Associated Press, Published June 30 2011
Down to the wire, GOP hopefuls collect last bucks
With the three-month reporting period's end in sight, the crowded field of GOP contenders made final-hour pitches for contributions that will be an early measure of their campaign's strength — or weakness.
Romney, scheduled for fundraisers in the Washington area on Wednesday and in Philadelphia on Thursday, was positioned to far outraise other Republicans looking to challenge President Barack Obama's well-financed re-election campaign for 2012.
Romney, however, is the candidate to beat now. He raised more than $10 million in a single day in Las Vegas and has worked the GOP donor community hard. On Wednesday, he was holding a $2,500-a-person fundraiser in a Washington suburb after meeting privately with senators on Capitol Hill to pitch himself as the candidate in the strongest position to make Obama a one-term president.
Romney is expected to report raising $16 million to $20 million for the quarter, said two advisers who spoke on the condition of anonymity to discuss fundraising before the deadline. Romney, who pumped $42 million of his own fortune into his 2008 presidential race, was not planning to write himself a check this time and instead has canvassed hotbeds of GOP donors such as Texas, California and New York.
Romney's rivals weren't expected to match those sums.
"Your investment and commitment will send a clear message to President Obama: Failure is not an option for our nation. Please make a secure online donation through my website," former Minnesota Gov. Tim Pawlenty, who is struggling to attract cash, said in a message to supporters.
"I wanted to reach out, as I just received another call from my finance director. She reminded me that our fundraising deadline is June 30 — this Thursday — and asked if I could reach out to our supporters nationwide," former Sen. Rick Santorum wrote to his backers.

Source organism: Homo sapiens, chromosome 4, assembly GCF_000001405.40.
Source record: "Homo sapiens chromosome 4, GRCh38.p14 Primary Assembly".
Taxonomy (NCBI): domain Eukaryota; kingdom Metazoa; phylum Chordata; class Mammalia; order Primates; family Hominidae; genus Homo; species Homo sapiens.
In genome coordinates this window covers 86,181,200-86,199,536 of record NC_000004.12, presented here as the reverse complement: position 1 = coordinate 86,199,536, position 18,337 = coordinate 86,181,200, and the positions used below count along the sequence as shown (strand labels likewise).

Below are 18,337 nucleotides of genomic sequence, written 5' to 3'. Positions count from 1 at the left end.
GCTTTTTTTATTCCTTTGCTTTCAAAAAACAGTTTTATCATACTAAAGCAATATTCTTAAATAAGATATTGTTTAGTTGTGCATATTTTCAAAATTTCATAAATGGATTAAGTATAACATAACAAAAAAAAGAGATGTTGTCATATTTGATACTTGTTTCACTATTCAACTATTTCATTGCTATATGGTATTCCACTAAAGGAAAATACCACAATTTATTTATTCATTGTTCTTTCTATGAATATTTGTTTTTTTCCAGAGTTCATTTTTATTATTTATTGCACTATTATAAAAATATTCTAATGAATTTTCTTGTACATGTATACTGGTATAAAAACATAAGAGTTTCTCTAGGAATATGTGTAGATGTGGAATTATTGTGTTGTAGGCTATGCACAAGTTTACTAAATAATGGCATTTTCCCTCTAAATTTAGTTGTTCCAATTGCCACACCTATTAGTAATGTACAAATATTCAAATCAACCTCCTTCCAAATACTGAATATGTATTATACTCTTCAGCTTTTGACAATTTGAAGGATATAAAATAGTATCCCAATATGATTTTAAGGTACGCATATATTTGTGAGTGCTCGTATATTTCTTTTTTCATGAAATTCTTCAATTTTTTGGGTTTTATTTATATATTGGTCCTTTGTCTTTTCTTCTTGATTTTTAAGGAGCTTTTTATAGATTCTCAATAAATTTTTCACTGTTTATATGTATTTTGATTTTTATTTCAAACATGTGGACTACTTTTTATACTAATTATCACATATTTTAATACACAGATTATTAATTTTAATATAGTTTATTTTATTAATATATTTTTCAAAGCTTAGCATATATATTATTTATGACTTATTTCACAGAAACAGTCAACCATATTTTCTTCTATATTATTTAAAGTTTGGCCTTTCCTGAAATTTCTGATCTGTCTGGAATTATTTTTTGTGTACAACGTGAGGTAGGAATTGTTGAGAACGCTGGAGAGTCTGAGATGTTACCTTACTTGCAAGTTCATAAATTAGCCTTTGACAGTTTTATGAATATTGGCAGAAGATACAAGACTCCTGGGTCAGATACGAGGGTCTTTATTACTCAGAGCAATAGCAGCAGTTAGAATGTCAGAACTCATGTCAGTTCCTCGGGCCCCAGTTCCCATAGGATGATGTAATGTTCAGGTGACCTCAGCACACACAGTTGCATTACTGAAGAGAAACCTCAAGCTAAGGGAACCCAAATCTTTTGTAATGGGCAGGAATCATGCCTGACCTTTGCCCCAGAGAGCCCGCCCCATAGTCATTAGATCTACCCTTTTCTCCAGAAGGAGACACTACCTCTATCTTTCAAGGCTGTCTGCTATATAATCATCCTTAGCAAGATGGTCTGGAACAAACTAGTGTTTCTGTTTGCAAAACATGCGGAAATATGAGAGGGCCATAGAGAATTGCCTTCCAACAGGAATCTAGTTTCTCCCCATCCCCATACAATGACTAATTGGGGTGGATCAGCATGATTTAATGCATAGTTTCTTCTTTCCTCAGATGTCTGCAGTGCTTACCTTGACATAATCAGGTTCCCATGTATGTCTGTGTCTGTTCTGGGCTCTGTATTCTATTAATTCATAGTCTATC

"In the coming months, Mary Kaye, the children and I will be traveling across the country meeting with Americans just like you while talking about our plan to make America great again. But we will need your help," former Utah Gov. Jon Huntsman wrote to his supporters.
The campaigns have until July 15 to disclose their official hauls — and expenses, which could be more than they raised for some candidates — but advisers expected to release highlights in the coming days. Those numbers will help still-undecided donors pick which of the candidates to support.
"You've got to be a little bit crazy and a little intrepid to talk about putting together a presidential campaign that you'd like to see others put money into," Huntsman said during a recent interview.
Pawlenty, who for years has laid the groundwork for a presidential bid, has faced hurdles to raising funds, and some of his advisers are working without pay. Pawlenty aides say the fulltime staff continues to collect paychecks and the campaign will report raising enough money to finance their operations in early nominating states Iowa, New Hampshire and South Carolina.
Former House Speaker Newt Gingrich, who has amassed more than $1 million in campaign bills, was expected to report fundraising troubles that would leave him in the red. While running his network of not-for-profit, advocacy and consulting organizations, Gingrich was able to raise millions from a small web of donors. Now a presidential candidate, he is limited by federal election laws and has not invested the time needed to build his donor lists.
His senior campaign aides, including two of his fundraising chiefs, resigned en masse earlier this month over disagreements with Gingrich.
Santorum, who spent almost $26 million in his unsuccessful 2006 Senate re-election bid, was expected to trail in fundraising despite early efforts and frequent visits to the first states to have nominating contests. His previous race put him in the national spotlight as Republicans tried to defend the Pennsylvania Senate seat, but Santorum has been out of office since 2007 and donors' interest has waned.
Rep. Michele Bachmann, who formally began her campaign earlier this week, is a proven fundraiser; she raised more than $13 million for her re-election to her Minnesota district and could tap into those donors who see her as a chief spokeswoman for the tea party. Yet she hasn't been a serious candidate long enough to test her fundraising reach for a national race.
Rep. Ron Paul of Texas, a libertarian and tea party favorite, always draws impressive fundraising sums from his loyal followers but hasn't yet made national inroads on his third White House bid. And Herman Cain, the Georgia businessman who never has held elected office, could surprise with his results: An unexpected third-place position in this week's Des Moines Register poll of Iowa caucus participants gave him an unexpected buzz.
"It's not easy," said Huntsman, who raised $1.2 million during an event in New York last week. "And, typically, you don't get money from them on your visit."